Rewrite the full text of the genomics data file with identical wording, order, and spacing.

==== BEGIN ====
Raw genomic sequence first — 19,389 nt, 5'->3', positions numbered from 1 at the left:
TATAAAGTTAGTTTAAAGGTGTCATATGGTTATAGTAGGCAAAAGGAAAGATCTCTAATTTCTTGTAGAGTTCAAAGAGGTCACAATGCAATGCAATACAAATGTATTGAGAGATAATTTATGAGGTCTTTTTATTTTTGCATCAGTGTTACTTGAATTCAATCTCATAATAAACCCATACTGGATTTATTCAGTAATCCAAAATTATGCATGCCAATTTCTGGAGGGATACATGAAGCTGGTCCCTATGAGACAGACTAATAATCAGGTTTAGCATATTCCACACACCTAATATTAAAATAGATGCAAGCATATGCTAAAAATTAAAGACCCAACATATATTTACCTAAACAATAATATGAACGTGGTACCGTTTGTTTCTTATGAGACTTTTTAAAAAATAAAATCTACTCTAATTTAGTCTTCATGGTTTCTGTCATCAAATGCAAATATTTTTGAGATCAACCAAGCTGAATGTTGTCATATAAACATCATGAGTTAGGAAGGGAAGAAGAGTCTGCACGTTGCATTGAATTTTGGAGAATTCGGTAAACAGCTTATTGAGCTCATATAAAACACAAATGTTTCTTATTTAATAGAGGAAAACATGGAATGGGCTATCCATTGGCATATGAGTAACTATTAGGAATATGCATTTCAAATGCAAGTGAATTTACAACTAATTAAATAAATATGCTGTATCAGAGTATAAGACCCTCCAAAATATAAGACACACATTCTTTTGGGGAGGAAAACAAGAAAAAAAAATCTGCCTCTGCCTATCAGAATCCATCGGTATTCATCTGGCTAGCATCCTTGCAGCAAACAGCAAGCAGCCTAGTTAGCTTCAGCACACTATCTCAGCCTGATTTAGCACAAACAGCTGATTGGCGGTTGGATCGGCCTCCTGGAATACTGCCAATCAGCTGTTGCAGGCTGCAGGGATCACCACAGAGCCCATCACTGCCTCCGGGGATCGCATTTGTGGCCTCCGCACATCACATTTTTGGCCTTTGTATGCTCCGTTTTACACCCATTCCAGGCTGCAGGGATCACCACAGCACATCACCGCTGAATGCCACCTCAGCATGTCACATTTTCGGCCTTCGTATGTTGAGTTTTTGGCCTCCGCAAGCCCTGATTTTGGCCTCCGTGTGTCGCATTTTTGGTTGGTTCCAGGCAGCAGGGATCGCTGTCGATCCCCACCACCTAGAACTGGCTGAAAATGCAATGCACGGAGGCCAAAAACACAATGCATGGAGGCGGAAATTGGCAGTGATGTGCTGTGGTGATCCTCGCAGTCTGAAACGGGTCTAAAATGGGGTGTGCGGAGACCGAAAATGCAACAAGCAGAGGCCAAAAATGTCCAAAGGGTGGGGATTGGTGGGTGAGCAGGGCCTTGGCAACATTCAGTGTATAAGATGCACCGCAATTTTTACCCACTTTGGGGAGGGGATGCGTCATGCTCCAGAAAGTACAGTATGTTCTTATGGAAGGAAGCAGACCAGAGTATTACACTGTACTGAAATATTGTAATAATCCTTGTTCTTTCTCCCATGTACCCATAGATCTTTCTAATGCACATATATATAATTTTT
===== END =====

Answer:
Raw genomic sequence first — 19,389 nt, 5'->3', positions numbered from 1 at the left:
TATAAAGTTAGTTTAAAGGTGTCATATGGTTATAGTAGGCAAAAGGAAAGATCTCTAATTTCTTGTAGAGTTCAAAGAGGTCACAATGCAATGCAATACAAATGTATTGAGAGATAATTTATGAGGTCTTTTTATTTTTGCATCAGTGTTACTTGAATTCAATCTCATAATAAACCCATACTGGATTTATTCAGTAATCCAAAATTATGCATGCCAATTTCTGGAGGGATACATGAAGCTGGTCCCTATGAGACAGACTAATAATCAGGTTTAGCATATTCCACACACCTAATATTAAAATAGATGCAAGCATATGCTAAAAATTAAAGACCCAACATATATTTACCTAAACAATAATATGAACGTGGTACCGTTTGTTTCTTATGAGACTTTTTAAAAAATAAAATCTACTCTAATTTAGTCTTCATGGTTTCTGTCATCAAATGCAAATATTTTTGAGATCAACCAAGCTGAATGTTGTCATATAAACATCATGAGTTAGGAAGGGAAGAAGAGTCTGCACGTTGCATTGAATTTTGGAGAATTCGGTAAACAGCTTATTGAGCTCATATAAAACACAAATGTTTCTTATTTAATAGAGGAAAACATGGAATGGGCTATCCATTGGCATATGAGTAACTATTAGGAATATGCATTTCAAATGCAAGTGAATTTACAACTAATTAAATAAATATGCTGTATCAGAGTATAAGACCCTCCAAAATATAAGACACACATTCTTTTGGGGAGGAAAACAAGAAAAAAAAATCTGCCTCTGCCTATCAGAATCCATCGGTATTCATCTGGCTAGCATCCTTGCAGCAAACAGCAAGCAGCCTAGTTAGCTTCAGCACACTATCTCAGCCTGATTTAGCACAAACAGCTGATTGGCGGTTGGATCGGCCTCCTGGAATACTGCCAATCAGCTGTTGCAGGCTGCAGGGATCACCACAGAGCCCATCACTGCCTCCGGGGATCGCATTTGTGGCCTCCGCACATCACATTTTTGGCCTTTGTATGCTCCGTTTTACACCCATTCCAGGCTGCAGGGATCACCACAGCACATCACCGCTGAATGCCACCTCAGCATGTCACATTTTCGGCCTTCGTATGTTGAGTTTTTGGCCTCCGCAAGCCCTGATTTTGGCCTCCGTGTGTCGCATTTTTGGTTGGTTCCAGGCAGCAGGGATCGCTGTCGATCCCCACCACCTAGAACTGGCTGAAAATGCAATGCACGGAGGCCAAAAACACAATGCATGGAGGCGGAAATTGGCAGTGATGTGCTGTGGTGATCCTCGCAGTCTGAAACGGGTCTAAAATGGGGTGTGCGGAGACCGAAAATGCAACAAGCAGAGGCCAAAAATGTCCAAAGGGTGGGGATTGGTGGGTGAGCAGGGCCTTGGCAACATTCAGTGTATAAGATGCACCGCAATTTTTACCCACTTTGGGGAGGGGATGCGTCATGCTCCAGAAAGTACAGTATGTTCTTATGGAAGGAAGCAGACCAGAGTATTACACTGTACTGAAATATTGTAATAATCCTTGTTCTTTCTCCCATGTACCCATAGATCTTTCTAATGCACATATATATAATTTTT